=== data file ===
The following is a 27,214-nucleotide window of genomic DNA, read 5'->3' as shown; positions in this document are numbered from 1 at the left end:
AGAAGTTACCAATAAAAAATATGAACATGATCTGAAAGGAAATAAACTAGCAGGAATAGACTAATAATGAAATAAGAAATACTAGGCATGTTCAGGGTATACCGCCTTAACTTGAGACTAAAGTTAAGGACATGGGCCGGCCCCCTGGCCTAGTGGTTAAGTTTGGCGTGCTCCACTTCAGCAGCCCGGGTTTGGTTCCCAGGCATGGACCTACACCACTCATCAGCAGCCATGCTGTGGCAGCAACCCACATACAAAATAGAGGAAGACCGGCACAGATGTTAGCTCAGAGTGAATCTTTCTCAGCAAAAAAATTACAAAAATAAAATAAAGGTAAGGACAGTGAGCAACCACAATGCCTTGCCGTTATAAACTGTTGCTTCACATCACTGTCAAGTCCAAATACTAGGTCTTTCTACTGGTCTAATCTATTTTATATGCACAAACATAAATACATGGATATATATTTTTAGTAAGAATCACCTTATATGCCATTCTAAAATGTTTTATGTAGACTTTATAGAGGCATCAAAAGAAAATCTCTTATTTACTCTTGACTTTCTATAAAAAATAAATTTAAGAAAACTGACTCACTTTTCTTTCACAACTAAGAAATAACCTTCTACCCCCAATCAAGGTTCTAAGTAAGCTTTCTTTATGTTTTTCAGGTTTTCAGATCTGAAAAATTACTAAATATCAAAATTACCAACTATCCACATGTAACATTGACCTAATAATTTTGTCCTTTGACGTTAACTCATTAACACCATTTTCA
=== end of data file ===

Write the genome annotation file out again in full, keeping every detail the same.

The following is a 27,214-nucleotide window of genomic DNA, read 5'->3' as shown; positions in this document are numbered from 1 at the left end:
AGAAGTTACCAATAAAAAATATGAACATGATCTGAAAGGAAATAAACTAGCAGGAATAGACTAATAATGAAATAAGAAATACTAGGCATGTTCAGGGTATACCGCCTTAACTTGAGACTAAAGTTAAGGACATGGGCCGGCCCCCTGGCCTAGTGGTTAAGTTTGGCGTGCTCCACTTCAGCAGCCCGGGTTTGGTTCCCAGGCATGGACCTACACCACTCATCAGCAGCCATGCTGTGGCAGCAACCCACATACAAAATAGAGGAAGACCGGCACAGATGTTAGCTCAGAGTGAATCTTTCTCAGCAAAAAAATTACAAAAATAAAATAAAGGTAAGGACAGTGAGCAACCACAATGCCTTGCCGTTATAAACTGTTGCTTCACATCACTGTCAAGTCCAAATACTAGGTCTTTCTACTGGTCTAATCTATTTTATATGCACAAACATAAATACATGGATATATATTTTTAGTAAGAATCACCTTATATGCCATTCTAAAATGTTTTATGTAGACTTTATAGAGGCATCAAAAGAAAATCTCTTATTTACTCTTGACTTTCTATAAAAAATAAATTTAAGAAAACTGACTCACTTTTCTTTCACAACTAAGAAATAACCTTCTACCCCCAATCAAGGTTCTAAGTAAGCTTTCTTTATGTTTTTCAGGTTTTCAGATCTGAAAAATTACTAAATATCAAAATTACCAACTATCCACATGTAACATTGACCTAATAATTTTGTCCTTTGACGTTAACTCATTAACACCATTTTCA